Stockdale, James Bond
Stockdale, James Bond
(b. 23 December 1923 in Abingdon, Illinois; d. 5 July 2005 in Coronado, California), heroic and highly decorated U.S. Navy officer who became the 1992 Reform Party vice presidential candidate.
Stockdale was the only child of Vernon Stockdale, an executive at a pottery factory, and Mabel (Bond) Stockdale, a teacher. Stockdale excelled in both academics and sports as a youth, playing quarterback for Abingdon High School and graduating second in his class in 1942. His father, who had served in the navy during World War I, wanted him to attend the U.S. Naval Academy, and Stockdale entered in 1943. There, he excelled in his classes and, though only five feet, nine inches tall and 170 pounds, played lineman for the football team. He graduated in 1946, earning a BS, and the following year he married Sybil Bailey, of East Haven, Connecticut, a teacher who had graduated from Mount Holyoke College. She would later lead a national movement to draw attention to the plight of American prisoners of war in Vietnam.
Stockdale became a naval aviator in 1950 and in 1954 enrolled in test pilot school at Naval Air Station Patuxent River, in Maryland, where he also served as a flight instructor. The navy envisioned Stockdale becoming a strategic planner and in 1960 sent him to Stanford University to study international relations. A philosophy professor there introduced him to Epictetus, a Roman born into slavery who believed, like the ancient Greek Stoics, that a self-disciplined man could rise above even the most trying of circumstances by adhering strictly to a code of ethics. Stockdale later noted that he relied heavily on Epictetus’s teachings in honorably surviving his years as a prisoner of war.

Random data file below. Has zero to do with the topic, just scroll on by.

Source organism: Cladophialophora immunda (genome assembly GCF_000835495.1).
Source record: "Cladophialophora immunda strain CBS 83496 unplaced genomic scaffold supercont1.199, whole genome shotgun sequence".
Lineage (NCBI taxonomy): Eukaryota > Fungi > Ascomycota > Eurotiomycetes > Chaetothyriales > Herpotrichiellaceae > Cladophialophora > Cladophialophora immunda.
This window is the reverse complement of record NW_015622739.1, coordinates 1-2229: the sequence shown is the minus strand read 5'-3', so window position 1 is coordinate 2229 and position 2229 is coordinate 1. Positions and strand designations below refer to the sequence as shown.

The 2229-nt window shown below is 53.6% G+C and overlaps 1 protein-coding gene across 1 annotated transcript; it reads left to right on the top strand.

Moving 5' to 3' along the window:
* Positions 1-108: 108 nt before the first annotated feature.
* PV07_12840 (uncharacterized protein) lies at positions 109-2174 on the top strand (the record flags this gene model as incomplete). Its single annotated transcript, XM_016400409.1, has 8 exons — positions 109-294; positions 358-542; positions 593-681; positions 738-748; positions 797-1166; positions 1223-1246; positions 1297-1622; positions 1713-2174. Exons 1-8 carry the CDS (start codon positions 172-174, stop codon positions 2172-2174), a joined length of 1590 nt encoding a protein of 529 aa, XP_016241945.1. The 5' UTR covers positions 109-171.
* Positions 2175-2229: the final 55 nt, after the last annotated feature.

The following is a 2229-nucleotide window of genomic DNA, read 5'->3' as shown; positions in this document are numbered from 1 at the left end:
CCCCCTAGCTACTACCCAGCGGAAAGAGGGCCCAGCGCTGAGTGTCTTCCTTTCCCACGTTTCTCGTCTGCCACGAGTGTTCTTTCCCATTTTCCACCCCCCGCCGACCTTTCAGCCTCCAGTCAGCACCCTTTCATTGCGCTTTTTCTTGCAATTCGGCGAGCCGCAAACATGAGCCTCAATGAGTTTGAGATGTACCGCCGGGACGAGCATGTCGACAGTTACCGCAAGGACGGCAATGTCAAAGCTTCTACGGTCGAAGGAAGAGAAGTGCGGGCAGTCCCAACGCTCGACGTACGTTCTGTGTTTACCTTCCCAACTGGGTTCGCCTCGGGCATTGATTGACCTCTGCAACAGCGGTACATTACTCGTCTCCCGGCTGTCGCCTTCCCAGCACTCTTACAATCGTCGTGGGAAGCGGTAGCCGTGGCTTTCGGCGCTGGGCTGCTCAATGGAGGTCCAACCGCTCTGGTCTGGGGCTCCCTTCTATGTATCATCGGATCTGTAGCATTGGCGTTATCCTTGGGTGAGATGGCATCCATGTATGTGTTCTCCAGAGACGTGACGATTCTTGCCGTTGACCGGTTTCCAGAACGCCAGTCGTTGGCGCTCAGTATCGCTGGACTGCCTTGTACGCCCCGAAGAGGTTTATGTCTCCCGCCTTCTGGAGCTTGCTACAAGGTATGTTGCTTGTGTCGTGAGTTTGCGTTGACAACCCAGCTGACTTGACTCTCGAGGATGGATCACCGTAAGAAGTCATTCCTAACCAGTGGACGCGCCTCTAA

After receiving an MA from Stanford in 1962, Stock-dale was sent to Vietnam in command of a fighter squadron on the USS Ticonderoga, flying an F-8 Crusader. On 5 August 1964 President Lyndon B. Johnson ordered a reprisal mission in response to North Vietnamese patrol torpedo (PT) boat attacks on American destroyers in the Gulf of Tonkin and persuaded Congress to allow him to escalate military action. Stockdale carried out the orders, thus leading the first bombing raid on North Vietnam, but he attested then and years later that he never saw any evidence of a strike against the American vessels. He also recalled that the consequent American strikes were performed in vain: “I had the best seat in the house to watch that event, and our destroyers were just shooting at phantom targets—there were no PT boats there.... There was nothing there but black water and American fire power.” Still, he remained a supporter of the war and blamed the American peace movement for lengthening it unnecessarily.
On his third tour in Vietnam in 1965, Stockdale commanded the air wing on the USS Oriskany. Returning from a mission on 9 September, his plane was hit by antiaircraft fire. He ejected, landed in a small coastal village, and was beaten by its inhabitants. For the next seven and a half years Stockdale was a prisoner of war, mostly in the notorious Hoa Lo prison, known as the “Hanoi Hilton.” He spent two years in leg irons and four in solitary confinement.
The North Vietnamese prized Stockdale, the highest-ranking American naval officer in their custody, for his great potential value in the propaganda war. Stockdale saw himself as a leader of the hundreds of imprisoned Americans, with a responsibility to protect their honor and spirits. Even when confined alone, he presided over a communications network that kept him and his compatriots apprised of each other’s location and health. The system, which involved little more than tapping on walls with metal mugs, allowed Stockdale and his officers to maintain a code of conduct and to convey messages of hope. Stockdale later wrote, “We organized a clandestine society via our wall tap code—a society with our own laws, traditions, customs, even heroes.” Stockdale was tortured fifteen times during his imprisonment and displayed uncommon fortitude, on several occasions disfiguring himself so that the enemy could not use him to bolster claims that they treated prisoners humanely.